Over the past ten years, research methods rooted in the notion of “space” have attracted more and more attention. These theories of space are not only concerned with physical space, but rather emphasize the mutually formative processes that occur between space and society, which are often intertwined with such issues as the current globalized production, the production of public space, or spatial memory. The geographical context of China and its neighboring countries has become a rich, multilayered regional ground and experience where to carry out this reflection and practice; as a new perspective and angle, this context has made its appearance within artists’ work and discourse. In the same way that Chinese contemporary art is in need of development, it also requires new and deeper work methods, in order to expand into wider social scenes and fields.
Tang Chao’s unremarkable little hometown in Hunan; Chaotianmen Pier in Chongqing, Yu Guo’s living place; or Labor Park, in Huang Songhao’s hometown of Zhengzhou, are places that trace the geographical outlines of China’s hinterland. These outlines are shaped by social governance, labor laws, as well as the value systems and consumption behaviors of everyday life. Zheng Yuan collects scenes specific to this hinterland and throws them into the context of the reorganizing spaces of globalization; and it is precisely such imported scenes that point to the repression and the tense relations affecting regional culture under the influence of globalized production. Ho Rui An’s works multiply these relations by narrative means. Wu Chi-Yu, Shen Sum-Sum, and Musquiqui Chihying’s historical investigations bring the entire background of these works to the fore.
Most of the works in this exhibition originated from the research and observations carried out by these various artists for extended periods of time. They form a tree–like, decentralized structure, which grows and extends with every new historical period. Simultaneously, the artists place themselves and their objects of study in the same real–life situations, and thus scrutinize cities, history, as well as the microscopic, multiple and complex relations between individuals. The artist’s body plays a fundamental role in these works. In those of Tang Chao and Huang Songhao’s, it develops out of “local work” projects carried out in extreme spaces. Thanks to his connections with a classmate working at Changning Police Station, Hunan Province, Tang Chao turns a police camera into an angle of vision allowing surveillance and control, which he uses to rediscover his own hometown. In the video recording, he appears under his real–life situation and identity, as he discusses with his classmate from the crime brigade the possibility of using images in his work as a police officer – while also revealing the unresolvable contradictions between social and professional requests in the life of this young man. Simultaneously, their discussion of a death case braids together the entangled and interlocking destinies of several generations of small-town inhabitants from the inner regions of China.
As for Huang Songhao, he brings to light everyday–life political divisions in a Zhengzhou park, as he witnesses a clash of opposing value systems between various retired workers – and decides to jump in, so as to scramble up and reconstruct this particular relation. In this project, he plays the role of an opposing debater who nonetheless brings about a feeling of balance; the argument that opposes him, in this daily setting, with these workers from the past century – full of idealism and a spirit of sacrifice – is an unequal contest. As for Yu Guo, while he roams around Chaotianmen, in Chongqing, he uses rays of light to interfere with the nightly work of the bang bang porters, and thereby intentionally plays the role of a overseer, in a position of mute opposition to them.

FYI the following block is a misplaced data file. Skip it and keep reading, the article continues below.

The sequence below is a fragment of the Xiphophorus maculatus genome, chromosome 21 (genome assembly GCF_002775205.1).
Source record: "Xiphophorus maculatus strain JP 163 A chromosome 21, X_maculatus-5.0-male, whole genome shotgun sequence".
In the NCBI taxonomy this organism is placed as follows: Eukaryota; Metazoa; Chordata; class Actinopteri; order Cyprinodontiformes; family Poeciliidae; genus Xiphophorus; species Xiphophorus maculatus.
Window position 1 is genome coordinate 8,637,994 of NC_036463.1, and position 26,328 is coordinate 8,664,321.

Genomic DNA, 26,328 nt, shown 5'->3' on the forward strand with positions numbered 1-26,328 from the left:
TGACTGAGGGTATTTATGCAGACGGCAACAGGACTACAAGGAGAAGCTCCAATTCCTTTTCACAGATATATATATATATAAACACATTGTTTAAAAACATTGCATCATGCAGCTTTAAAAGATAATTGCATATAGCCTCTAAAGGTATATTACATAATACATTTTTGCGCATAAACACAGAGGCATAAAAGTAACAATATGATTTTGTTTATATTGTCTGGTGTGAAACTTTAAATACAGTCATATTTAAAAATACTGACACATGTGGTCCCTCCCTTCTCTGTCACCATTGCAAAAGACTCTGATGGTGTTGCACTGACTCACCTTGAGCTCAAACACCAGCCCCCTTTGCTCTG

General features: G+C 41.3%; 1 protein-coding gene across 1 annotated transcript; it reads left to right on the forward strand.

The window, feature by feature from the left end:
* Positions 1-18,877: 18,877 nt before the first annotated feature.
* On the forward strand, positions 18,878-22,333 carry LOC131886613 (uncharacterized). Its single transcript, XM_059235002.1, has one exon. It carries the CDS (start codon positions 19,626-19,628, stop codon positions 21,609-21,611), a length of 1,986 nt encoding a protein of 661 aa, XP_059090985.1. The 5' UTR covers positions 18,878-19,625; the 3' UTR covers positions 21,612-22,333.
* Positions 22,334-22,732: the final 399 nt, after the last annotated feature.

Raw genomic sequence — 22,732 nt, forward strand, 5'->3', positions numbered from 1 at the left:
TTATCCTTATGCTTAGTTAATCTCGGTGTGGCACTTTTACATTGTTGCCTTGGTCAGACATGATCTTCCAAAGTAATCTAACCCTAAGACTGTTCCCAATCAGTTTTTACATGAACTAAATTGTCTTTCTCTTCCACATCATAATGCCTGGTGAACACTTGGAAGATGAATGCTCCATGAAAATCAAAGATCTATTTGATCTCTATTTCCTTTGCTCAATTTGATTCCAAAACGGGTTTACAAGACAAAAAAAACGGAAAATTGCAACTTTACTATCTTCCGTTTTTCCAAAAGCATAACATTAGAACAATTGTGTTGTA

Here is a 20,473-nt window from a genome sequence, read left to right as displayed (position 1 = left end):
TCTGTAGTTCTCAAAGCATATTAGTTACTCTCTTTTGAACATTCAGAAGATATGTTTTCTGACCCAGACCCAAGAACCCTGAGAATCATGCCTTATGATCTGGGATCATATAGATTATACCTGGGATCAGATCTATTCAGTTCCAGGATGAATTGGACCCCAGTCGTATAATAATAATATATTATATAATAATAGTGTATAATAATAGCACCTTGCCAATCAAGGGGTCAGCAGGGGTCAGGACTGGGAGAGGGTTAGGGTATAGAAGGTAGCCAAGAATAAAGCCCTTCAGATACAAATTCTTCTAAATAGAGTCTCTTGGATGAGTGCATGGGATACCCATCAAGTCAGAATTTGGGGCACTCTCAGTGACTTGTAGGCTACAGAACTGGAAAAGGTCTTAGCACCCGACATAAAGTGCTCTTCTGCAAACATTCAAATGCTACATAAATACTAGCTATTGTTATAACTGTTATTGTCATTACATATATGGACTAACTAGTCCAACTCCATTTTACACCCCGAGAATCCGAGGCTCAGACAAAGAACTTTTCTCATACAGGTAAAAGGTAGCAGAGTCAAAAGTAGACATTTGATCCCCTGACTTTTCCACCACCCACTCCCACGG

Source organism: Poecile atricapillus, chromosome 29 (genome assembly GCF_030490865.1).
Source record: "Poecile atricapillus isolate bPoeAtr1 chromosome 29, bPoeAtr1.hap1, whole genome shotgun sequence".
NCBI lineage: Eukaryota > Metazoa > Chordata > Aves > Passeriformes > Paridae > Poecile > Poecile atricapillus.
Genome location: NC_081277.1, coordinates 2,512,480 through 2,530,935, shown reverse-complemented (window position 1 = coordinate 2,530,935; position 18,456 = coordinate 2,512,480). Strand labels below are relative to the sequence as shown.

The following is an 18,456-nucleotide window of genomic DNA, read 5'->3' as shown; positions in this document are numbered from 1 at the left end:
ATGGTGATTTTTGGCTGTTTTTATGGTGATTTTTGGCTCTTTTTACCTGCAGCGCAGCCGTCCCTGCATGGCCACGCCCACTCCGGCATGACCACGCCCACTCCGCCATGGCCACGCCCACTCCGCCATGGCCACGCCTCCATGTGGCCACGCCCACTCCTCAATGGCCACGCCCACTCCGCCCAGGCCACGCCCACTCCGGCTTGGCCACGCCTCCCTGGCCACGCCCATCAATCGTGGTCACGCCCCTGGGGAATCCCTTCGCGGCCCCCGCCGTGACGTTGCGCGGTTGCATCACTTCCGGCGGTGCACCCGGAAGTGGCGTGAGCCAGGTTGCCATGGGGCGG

Zheng Yuan’s work has always been carried out from a spatial perspective. Here, he records the shanzhai (knock–off) Western architectural sceneries around Hangzhou, Suzhou, and Shanghai, as the background to a sort of “regressive utopia” in the midst of globalized production. The Taiwanese artists Wu Chi–Yu, Shen Sum–Sum, and Musquiqui Chihying use the classic song Bengawan Solo to summon historical memories of colonized space in South East Asia; and as for the Singaporean artist Ho Rui An, through the use of the word “green” in official discourse, he recounts the development and the predicament of South East Asia’s miraculous city.
The title “A map of the world that does not include Utopia is not worth glancing at” originates from Oscar Wilde’s theories. The second half of this sentence explains its origin all the more deeply: “… for it leaves out the one country at which Humanity is always landing. And when Humanity lands there, it looks out, and, seeing a better country, sets sail.” This better land known as Utopia appears like a distant castle in the sky; it is the place where mankind lands, and the one from which it sets sail. While this place once belonged within people’s depictions of the way they imagined Socialism, nowadays it is but a place from where they keep hoisting sails – venturing onto the boundless expanse of a sea where they eventually lose their way. The artist, however, still attempts to write and to connect things together, intent on drawing closer to a new paradise.